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want their assembly up and running. it is their assembly. and they were extremely disappointed and very angry last week when the talks collapse. i'm not pointing the finger. that's not going to help anybody. the people of northern ireland will also be externally angry at mlas receiving their full salary. what possible justification can there be for paying their full salary? the minister said the salaries were being discussed and a decision will be made shortly. you're watching tuesday in parliament with me, mandy baker. the home office minister said the government will explore every option in the current law to try and help a 6—year—old boy who has a rare form of epilepsy. he has as many as 30 violent seizures a day. his parents want him to be treated with cannabis oil, which is illegal in the uk. his condition improved when he took the drug abroad. mps demanded changes. failure for the government to move from its current position would sentence him back
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to steroid treatment, which is likely to cause psychosis and premature death. it also means that british citizens are being denied more potential medical treatment. if we don't spend the money to do the research, they won't get the product. and we will not have to rely on the wisdom of crowds on the source and unreliable product but on peer—reviewed evidence—based treatments produced to pharmaceutical grade standard. it is clear there are some special circumstances to this case which need to be respected. i have undertaken to meet the family, and i will do that as quickly as possible, and undertake to explore every option within the current regulatory framework that exists. i give that undertaking.
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it's notjust one case. there are thousands of people who have the choice of suffering terrible pain and seizures every day or criminalizing themselves by breaking the law. i would urge them to break the law because the law in this case is cruel and lacks compassion. and i have a constituent, vicki clark, who is now just five stone in weight in saint giles hospice in my constituency, suffering from the final stages of multiple sclerosis. her husband found that the only drug that cured her pain or alleviated her pain was cannabis, and twice he has been investigated by the police. we urge the uk government to look again very seriously at decriminalizing the use of cannabis for medicinal use. if they do not, we would ask they devolve the power of scotland so the scottish government can take the appropriate steps. we say we would like this for everybody in the united kingdom. there are good reasons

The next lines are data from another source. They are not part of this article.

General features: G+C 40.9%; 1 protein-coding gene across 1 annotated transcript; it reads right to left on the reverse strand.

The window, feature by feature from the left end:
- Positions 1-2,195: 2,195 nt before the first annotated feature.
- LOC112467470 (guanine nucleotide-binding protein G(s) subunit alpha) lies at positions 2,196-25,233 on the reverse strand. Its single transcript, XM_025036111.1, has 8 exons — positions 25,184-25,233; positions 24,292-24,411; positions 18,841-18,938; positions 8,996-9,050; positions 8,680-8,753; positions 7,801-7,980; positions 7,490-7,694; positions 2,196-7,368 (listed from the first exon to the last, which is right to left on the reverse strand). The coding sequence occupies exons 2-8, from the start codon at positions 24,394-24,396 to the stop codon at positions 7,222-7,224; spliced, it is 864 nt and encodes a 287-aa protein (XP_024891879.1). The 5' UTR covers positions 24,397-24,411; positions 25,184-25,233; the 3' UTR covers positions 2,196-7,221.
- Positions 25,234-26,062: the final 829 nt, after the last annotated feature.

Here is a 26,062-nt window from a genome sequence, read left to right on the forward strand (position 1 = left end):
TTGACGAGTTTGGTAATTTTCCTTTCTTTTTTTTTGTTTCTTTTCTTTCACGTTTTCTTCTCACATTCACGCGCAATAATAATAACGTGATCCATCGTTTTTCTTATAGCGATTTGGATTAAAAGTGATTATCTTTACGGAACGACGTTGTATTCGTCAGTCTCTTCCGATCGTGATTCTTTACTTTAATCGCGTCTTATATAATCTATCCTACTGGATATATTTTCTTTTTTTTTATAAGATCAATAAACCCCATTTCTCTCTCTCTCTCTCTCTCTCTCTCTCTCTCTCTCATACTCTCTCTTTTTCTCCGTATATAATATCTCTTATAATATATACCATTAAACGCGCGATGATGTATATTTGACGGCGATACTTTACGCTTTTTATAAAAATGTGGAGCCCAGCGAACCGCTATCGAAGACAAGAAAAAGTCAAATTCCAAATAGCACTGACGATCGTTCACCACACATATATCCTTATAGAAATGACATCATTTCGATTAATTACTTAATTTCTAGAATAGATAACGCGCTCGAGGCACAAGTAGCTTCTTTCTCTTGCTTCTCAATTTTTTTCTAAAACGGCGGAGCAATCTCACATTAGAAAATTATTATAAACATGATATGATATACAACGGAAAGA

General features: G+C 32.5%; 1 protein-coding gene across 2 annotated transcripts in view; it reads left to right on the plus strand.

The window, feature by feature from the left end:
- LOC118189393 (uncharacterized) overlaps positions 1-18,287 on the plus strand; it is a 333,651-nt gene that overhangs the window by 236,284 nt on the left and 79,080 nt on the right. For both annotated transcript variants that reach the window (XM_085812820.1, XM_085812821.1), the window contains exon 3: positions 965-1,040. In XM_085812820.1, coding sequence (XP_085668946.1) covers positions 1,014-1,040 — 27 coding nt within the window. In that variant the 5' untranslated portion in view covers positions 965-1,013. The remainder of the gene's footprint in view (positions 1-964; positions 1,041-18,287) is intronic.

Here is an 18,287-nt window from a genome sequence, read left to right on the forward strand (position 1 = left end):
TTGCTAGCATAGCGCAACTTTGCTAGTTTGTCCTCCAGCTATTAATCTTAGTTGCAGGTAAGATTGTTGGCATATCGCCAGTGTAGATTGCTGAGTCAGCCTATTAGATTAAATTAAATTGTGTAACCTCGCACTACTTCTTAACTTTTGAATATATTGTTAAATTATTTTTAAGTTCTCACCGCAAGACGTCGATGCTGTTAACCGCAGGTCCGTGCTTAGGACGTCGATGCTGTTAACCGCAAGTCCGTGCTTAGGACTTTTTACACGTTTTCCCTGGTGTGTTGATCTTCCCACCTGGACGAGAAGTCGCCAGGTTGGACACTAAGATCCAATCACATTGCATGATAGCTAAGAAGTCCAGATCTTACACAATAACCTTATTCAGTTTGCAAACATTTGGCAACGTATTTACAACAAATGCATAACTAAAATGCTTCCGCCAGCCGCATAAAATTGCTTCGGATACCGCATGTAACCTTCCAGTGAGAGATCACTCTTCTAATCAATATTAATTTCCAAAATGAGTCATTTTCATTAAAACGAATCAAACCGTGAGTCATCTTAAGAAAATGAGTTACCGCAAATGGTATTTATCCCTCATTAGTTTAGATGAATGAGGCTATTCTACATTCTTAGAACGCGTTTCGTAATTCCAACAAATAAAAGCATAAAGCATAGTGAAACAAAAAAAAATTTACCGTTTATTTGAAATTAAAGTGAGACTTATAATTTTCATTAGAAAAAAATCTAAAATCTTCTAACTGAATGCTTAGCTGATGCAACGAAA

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for the government's current position, but as i said, i made very clear in the statement we are looking very closely at other approaches taken by other countries and we have a keen eye and what the global experts, the who, conclude terms of the therapeutic and medicinal benefits of cannabis. may i help the minister and suggest that he speak to his colleague, the secretary of state for health, and ask about the extensive trial known as delta nine which took place the royal hospital a0 years ago, with cannabis found to be an excellent prophylactic against nausea. the data is there, the evidence is there. why does he not save time and trouble and talk to the secretary of state for health and let's resolve this matter for once and for all? in addition to the cost in human
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misery, can the ministeradvise if any attempt has been made to assess the net cost of continued medicinal costs for sufferers denied access to cannabis? i think that answer is best answered by the department of health. what i am keen to register is our determination to try and explore every option to see if we can support this case. the case of alfie dingley. the education secretary has admitted that changes to higher education in england haven't delivered the range of choice and ministers wanted. on monday theresa may launch a government review of tuition fees and university funding. putting a little flesh on the bones, it was told mps that reviews would look up parts of the system that were not working well. the post—18 system does not always
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offer a comprehensive range of high quality alternative routes for the many young people who pursue a technical or vocational path at that stage. in universities we have not seen the extent of an increase in choice that we would have wanted. the great majority of courses are priced at the same level and three—year courses remain the norm. although the funding system is a progressive one with built—in protections, those elements are not a lwa ys protections, those elements are not always entirely well understood. he said the review would also look at the cost of higher education. we must maintain and protect key elements of our post—education system that work well already. we will maintain the principle that students should contribution because of their studies and we will not place account on the number of students who can benefit from post—18 education. in scotland controls on the numbers continue to restrict the aspirations